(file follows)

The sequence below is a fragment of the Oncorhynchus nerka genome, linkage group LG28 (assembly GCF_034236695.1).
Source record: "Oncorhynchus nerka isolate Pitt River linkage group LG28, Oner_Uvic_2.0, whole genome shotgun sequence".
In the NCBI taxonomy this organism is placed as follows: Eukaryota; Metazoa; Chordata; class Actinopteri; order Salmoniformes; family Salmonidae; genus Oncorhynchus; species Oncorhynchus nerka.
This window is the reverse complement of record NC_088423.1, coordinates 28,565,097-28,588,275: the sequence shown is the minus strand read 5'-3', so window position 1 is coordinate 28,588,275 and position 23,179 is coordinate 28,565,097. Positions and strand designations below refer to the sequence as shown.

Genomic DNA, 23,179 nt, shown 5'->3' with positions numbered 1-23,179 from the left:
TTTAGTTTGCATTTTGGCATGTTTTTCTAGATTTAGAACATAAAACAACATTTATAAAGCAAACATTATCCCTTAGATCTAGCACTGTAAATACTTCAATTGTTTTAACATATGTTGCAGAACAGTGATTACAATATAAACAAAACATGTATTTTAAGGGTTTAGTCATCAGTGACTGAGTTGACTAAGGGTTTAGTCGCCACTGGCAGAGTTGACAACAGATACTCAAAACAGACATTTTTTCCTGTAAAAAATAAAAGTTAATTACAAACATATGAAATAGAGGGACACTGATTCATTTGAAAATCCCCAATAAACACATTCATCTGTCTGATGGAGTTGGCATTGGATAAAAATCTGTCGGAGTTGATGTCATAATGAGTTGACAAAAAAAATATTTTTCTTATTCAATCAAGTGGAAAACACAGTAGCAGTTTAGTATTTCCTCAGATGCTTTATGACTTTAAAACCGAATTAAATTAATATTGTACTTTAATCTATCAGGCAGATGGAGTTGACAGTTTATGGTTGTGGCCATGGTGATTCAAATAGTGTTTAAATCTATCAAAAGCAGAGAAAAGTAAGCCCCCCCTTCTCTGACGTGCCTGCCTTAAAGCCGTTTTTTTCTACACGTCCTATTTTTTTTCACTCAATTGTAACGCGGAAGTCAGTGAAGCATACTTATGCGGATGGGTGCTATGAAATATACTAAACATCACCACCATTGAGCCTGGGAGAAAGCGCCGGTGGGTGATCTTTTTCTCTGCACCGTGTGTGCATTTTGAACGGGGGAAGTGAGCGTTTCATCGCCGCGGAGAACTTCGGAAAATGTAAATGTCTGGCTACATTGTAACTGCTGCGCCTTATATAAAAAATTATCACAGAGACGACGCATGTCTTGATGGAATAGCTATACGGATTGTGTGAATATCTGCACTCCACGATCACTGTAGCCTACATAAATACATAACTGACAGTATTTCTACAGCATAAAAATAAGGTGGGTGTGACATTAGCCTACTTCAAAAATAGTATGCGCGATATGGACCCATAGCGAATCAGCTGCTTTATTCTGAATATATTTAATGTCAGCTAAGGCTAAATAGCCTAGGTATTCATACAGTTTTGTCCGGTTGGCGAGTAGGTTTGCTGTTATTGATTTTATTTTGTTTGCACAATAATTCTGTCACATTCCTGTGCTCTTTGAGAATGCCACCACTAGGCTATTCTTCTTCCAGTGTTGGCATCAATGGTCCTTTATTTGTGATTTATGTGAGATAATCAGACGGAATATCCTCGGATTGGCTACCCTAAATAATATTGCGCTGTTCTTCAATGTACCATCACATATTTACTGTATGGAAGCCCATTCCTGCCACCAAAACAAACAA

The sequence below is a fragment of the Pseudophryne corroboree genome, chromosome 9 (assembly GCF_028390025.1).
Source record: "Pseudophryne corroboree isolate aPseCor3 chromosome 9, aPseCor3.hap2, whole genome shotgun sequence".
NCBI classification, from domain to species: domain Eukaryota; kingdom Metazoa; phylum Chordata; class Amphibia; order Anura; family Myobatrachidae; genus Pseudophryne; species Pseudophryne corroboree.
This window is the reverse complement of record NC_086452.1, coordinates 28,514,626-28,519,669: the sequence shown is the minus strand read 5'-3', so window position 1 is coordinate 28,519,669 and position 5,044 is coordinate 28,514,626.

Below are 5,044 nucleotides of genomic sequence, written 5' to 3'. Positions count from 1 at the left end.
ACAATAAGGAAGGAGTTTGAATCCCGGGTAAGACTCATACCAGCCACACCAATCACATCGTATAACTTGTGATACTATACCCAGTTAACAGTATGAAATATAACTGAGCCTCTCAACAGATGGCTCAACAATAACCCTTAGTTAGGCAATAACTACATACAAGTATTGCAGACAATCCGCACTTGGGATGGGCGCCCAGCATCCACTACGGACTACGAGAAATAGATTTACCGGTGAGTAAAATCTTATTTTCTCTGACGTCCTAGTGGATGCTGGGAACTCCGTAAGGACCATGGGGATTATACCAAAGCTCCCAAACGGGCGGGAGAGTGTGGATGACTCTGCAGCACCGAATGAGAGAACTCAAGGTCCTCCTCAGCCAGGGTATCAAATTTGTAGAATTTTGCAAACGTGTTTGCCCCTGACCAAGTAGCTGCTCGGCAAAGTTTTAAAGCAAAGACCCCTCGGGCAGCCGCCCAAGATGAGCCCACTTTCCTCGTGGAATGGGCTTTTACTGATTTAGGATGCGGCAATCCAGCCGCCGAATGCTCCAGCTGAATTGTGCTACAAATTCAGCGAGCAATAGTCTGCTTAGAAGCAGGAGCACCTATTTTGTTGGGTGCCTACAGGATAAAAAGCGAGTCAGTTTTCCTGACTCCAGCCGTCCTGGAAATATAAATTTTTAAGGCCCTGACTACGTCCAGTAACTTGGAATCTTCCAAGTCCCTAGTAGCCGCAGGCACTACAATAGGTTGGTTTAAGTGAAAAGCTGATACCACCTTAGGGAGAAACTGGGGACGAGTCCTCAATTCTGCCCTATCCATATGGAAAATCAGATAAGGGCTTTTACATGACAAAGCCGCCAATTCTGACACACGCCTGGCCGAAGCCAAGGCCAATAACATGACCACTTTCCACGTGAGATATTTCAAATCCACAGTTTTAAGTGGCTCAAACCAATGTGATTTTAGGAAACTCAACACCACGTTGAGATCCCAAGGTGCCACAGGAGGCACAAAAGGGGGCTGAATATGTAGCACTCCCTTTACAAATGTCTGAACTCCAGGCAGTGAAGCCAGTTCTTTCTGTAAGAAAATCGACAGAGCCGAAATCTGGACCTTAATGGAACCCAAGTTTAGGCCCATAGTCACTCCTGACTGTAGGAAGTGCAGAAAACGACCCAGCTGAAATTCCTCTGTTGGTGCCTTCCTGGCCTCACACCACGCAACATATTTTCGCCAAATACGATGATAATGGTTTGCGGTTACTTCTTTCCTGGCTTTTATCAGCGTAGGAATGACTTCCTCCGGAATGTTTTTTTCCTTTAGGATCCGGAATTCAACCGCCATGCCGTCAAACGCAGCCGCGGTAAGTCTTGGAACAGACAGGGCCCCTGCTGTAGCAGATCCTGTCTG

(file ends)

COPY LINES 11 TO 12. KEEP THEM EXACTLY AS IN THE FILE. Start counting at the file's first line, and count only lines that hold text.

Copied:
Below are 5,044 nucleotides of genomic sequence, written 5' to 3'. Positions count from 1 at the left end.
ACAATAAGGAAGGAGTTTGAATCCCGGGTAAGACTCATACCAGCCACACCAATCACATCGTATAACTTGTGATACTATACCCAGTTAACAGTATGAAATATAACTGAGCCTCTCAACAGATGGCTCAACAATAACCCTTAGTTAGGCAATAACTACATACAAGTATTGCAGACAATCCGCACTTGGGATGGGCGCCCAGCATCCACTACGGACTACGAGAAATAGATTTACCGGTGAGTAAAATCTTATTTTCTCTGACGTCCTAGTGGATGCTGGGAACTCCGTAAGGACCATGGGGATTATACCAAAGCTCCCAAACGGGCGGGAGAGTGTGGATGACTCTGCAGCACCGAATGAGAGAACTCAAGGTCCTCCTCAGCCAGGGTATCAAATTTGTAGAATTTTGCAAACGTGTTTGCCCCTGACCAAGTAGCTGCTCGGCAAAGTTTTAAAGCAAAGACCCCTCGGGCAGCCGCCCAAGATGAGCCCACTTTCCTCGTGGAATGGGCTTTTACTGATTTAGGATGCGGCAATCCAGCCGCCGAATGCTCCAGCTGAATTGTGCTACAAATTCAGCGAGCAATAGTCTGCTTAGAAGCAGGAGCACCTATTTTGTTGGGTGCCTACAGGATAAAAAGCGAGTCAGTTTTCCTGACTCCAGCCGTCCTGGAAATATAAATTTTTAAGGCCCTGACTACGTCCAGTAACTTGGAATCTTCCAAGTCCCTAGTAGCCGCAGGCACTACAATAGGTTGGTTTAAGTGAAAAGCTGATACCACCTTAGGGAGAAACTGGGGACGAGTCCTCAATTCTGCCCTATCCATATGGAAAATCAGATAAGGGCTTTTACATGACAAAGCCGCCAATTCTGACACACGCCTGGCCGAAGCCAAGGCCAATAACATGACCACTTTCCACGTGAGATATTTCAAATCCACAGTTTTAAGTGGCTCAAACCAATGTGATTTTAGGAAACTCAACACCACGTTGAGATCCCAAGGTGCCACAGGAGGCACAAAAGGGGGCTGAATATGTAGCACTCCCTTTACAAATGTCTGAACTCCAGGCAGTGAAGCCAGTTCTTTCTGTAAGAAAATCGACAGAGCCGAAATCTGGACCTTAATGGAACCCAAGTTTAGGCCCATAGTCACTCCTGACTGTAGGAAGTGCAGAAAACGACCCAGCTGAAATTCCTCTGTTGGTGCCTTCCTGGCCTCACACCACGCAACATATTTTCGCCAAATACGATGATAATGGTTTGCGGTTACTTCTTTCCTGGCTTTTATCAGCGTAGGAATGACTTCCTCCGGAATGTTTTTTTCCTTTAGGATCCGGAATTCAACCGCCATGCCGTCAAACGCAGCCGCGGTAAGTCTTGGAACAGACAGGGCCCCTGCTGTAGCAGATCCTGTCTG